Skip to content

Anorexia Nervosa Health Center

Therapy With Family Best Approach for Anorexic Girls

Font Size
A
A
A

continued...

Girls receiving family therapy also resumed menstruation faster than the individual-therapy group.

The therapies were shown to be equally effective when other types of behavior were examined, such as eating attitudes, ability to get along with parents, self-esteem, depression, ego functioning, and desire for thinness, Robin tells WebMD. "My initial hypothesis was that individualized therapy would produce greater changes on ego functioning, depression, and awareness of feelings and so on. That's what individual therapists focus on. I was surprised at the results ... but they could be the result of the measures we used to see changes in ego function."

Families receiving both treatments scored very high at the start of the study on a test that measured the amount of conflict in the family over the girls' eating habits. For both groups, these scores decreased substantially after treatment and were maintained at follow-up. "I thought family therapy would produce a greater change in conflict. Perhaps the family problem is secondary to the starvation rather than being a family dynamic problem. As long as you get the child out of starvation, and it may not matter how you do that, the family problems may resolve," Robin tells WebMD.

So, while family therapy plays a key role, individual therapy still has its place. "In the ideal situation, if you have a young teen-ager with anorexia, a clinician should start off with family therapy to restore weight. As you get to the later stages and approach target weight, individual sessions can help deal with interpersonal and body image issues," Robin says.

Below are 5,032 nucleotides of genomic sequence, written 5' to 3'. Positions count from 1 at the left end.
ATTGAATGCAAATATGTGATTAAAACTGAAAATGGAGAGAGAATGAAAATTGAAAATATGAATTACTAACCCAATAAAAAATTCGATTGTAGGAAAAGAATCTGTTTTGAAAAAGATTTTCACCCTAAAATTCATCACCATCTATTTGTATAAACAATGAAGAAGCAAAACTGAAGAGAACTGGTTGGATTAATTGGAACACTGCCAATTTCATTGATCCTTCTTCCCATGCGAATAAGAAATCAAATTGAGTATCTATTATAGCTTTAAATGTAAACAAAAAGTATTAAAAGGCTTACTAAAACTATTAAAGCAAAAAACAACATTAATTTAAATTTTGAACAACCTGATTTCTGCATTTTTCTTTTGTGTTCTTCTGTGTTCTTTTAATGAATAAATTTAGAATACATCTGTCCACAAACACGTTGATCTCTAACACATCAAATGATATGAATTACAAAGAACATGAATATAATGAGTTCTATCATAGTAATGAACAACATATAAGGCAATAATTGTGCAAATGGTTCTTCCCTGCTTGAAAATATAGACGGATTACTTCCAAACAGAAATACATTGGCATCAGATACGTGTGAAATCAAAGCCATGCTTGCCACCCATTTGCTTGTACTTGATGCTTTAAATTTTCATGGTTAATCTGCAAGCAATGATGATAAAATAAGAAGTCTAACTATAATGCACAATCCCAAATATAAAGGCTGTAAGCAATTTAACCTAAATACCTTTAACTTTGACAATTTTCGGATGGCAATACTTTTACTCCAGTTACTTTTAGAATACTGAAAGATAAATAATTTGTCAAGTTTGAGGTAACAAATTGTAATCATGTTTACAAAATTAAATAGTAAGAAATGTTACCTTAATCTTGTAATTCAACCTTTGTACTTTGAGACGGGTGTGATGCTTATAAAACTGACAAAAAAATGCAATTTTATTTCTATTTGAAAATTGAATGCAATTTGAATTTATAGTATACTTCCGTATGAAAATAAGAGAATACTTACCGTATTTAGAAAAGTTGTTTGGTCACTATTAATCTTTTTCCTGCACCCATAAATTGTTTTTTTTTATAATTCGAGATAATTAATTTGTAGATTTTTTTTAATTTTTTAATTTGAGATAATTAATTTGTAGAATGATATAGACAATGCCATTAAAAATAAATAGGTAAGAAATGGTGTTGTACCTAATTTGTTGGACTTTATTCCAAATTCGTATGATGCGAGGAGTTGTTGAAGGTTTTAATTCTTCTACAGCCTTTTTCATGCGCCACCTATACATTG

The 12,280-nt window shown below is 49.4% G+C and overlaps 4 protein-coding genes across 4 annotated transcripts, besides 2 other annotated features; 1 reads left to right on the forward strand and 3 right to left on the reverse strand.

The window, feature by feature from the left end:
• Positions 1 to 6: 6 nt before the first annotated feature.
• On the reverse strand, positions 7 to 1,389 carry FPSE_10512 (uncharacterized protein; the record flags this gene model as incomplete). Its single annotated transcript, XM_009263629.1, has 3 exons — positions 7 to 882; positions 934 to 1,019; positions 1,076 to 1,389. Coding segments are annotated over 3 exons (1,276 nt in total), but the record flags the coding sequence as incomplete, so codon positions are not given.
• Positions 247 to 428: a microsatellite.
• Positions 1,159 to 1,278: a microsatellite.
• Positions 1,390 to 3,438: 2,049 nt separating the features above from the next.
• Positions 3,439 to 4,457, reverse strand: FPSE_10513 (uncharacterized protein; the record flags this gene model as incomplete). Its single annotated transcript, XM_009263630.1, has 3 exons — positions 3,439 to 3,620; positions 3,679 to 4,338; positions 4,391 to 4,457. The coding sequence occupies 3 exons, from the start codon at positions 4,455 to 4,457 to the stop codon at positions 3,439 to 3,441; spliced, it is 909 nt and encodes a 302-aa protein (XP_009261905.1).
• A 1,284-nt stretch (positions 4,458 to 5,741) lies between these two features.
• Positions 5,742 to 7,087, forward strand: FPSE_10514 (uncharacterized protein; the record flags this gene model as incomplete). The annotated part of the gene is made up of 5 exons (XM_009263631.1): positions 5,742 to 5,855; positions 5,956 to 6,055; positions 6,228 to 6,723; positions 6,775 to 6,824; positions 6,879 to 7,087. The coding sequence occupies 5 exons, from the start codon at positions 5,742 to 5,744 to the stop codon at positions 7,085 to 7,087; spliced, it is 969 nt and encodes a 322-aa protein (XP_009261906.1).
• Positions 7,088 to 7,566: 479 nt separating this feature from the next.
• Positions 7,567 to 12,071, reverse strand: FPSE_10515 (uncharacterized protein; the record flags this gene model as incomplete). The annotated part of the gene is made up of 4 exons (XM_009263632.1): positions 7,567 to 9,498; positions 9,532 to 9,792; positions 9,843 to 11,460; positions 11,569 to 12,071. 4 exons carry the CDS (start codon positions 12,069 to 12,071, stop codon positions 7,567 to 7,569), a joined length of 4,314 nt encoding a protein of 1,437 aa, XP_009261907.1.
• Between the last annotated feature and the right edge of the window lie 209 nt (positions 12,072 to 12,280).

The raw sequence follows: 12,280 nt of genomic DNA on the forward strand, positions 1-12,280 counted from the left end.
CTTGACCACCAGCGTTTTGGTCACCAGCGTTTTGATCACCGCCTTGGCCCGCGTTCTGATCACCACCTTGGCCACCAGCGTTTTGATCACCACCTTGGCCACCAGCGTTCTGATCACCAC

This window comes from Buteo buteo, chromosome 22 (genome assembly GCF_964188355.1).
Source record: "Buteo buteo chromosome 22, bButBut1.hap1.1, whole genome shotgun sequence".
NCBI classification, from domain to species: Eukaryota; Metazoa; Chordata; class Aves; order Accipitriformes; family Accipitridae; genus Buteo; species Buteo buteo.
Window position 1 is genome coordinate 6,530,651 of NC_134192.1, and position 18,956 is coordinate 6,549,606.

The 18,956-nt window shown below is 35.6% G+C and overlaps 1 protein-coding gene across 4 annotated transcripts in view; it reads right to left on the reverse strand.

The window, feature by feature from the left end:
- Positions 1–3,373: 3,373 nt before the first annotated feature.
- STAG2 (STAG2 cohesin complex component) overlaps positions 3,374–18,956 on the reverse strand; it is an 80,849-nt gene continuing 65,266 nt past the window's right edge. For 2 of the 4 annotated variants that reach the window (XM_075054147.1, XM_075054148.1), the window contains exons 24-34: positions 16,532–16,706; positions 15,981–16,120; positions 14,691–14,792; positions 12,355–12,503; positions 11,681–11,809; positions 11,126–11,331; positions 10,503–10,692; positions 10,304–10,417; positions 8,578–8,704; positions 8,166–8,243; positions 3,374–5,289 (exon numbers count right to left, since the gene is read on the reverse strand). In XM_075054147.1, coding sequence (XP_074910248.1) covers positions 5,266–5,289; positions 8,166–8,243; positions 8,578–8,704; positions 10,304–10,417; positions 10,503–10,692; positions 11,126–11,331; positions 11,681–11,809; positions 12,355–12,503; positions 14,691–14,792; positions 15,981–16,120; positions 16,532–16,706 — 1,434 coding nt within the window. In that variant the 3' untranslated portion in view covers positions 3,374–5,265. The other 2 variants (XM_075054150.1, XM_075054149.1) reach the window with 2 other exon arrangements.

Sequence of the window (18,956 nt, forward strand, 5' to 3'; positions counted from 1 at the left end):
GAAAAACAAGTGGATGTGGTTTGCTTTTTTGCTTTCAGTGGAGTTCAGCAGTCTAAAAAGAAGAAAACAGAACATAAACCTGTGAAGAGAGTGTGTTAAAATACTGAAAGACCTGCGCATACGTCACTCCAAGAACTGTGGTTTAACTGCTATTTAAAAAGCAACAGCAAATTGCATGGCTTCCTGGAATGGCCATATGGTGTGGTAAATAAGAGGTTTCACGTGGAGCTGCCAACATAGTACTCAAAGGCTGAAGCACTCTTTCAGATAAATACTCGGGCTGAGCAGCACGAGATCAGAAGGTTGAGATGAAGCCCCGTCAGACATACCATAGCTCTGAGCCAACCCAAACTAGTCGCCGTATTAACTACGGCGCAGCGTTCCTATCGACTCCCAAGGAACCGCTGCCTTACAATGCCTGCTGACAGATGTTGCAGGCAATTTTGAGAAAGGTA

Daniel le Grange, PhD, director of the eating disorders program at the University of Chicago Medical Center, tells WebMD, "What is encouraging is that individual therapy seems to be as effective as family therapy for improving eating attitudes, depression, and eating-related family conflicts."

No matter what type of therapy is prescribed, anorexia nervosa is a disease that eludes simple solutions. "It's important to remember that while we were able to help two-thirds or three-fourths, there's another quarter of patients who were helped somewhat but still didn't get to target weight. Even in the early-onset population with all this therapy, there's more to be learned," Robin tells WebMD.

Today on WebMD

Anorexia Nervosa Symptoms
Article
two hands together
Article
 
family in hand
Article
Doctor holding tablet PC talking to patient
Article
 
Anorexia Nervosa What Happens
Article
Woman at desk looking distracted
Article
 
watching late noght tv
Article
Distressed young woman with dna background
Article
 

WebMD Special Sections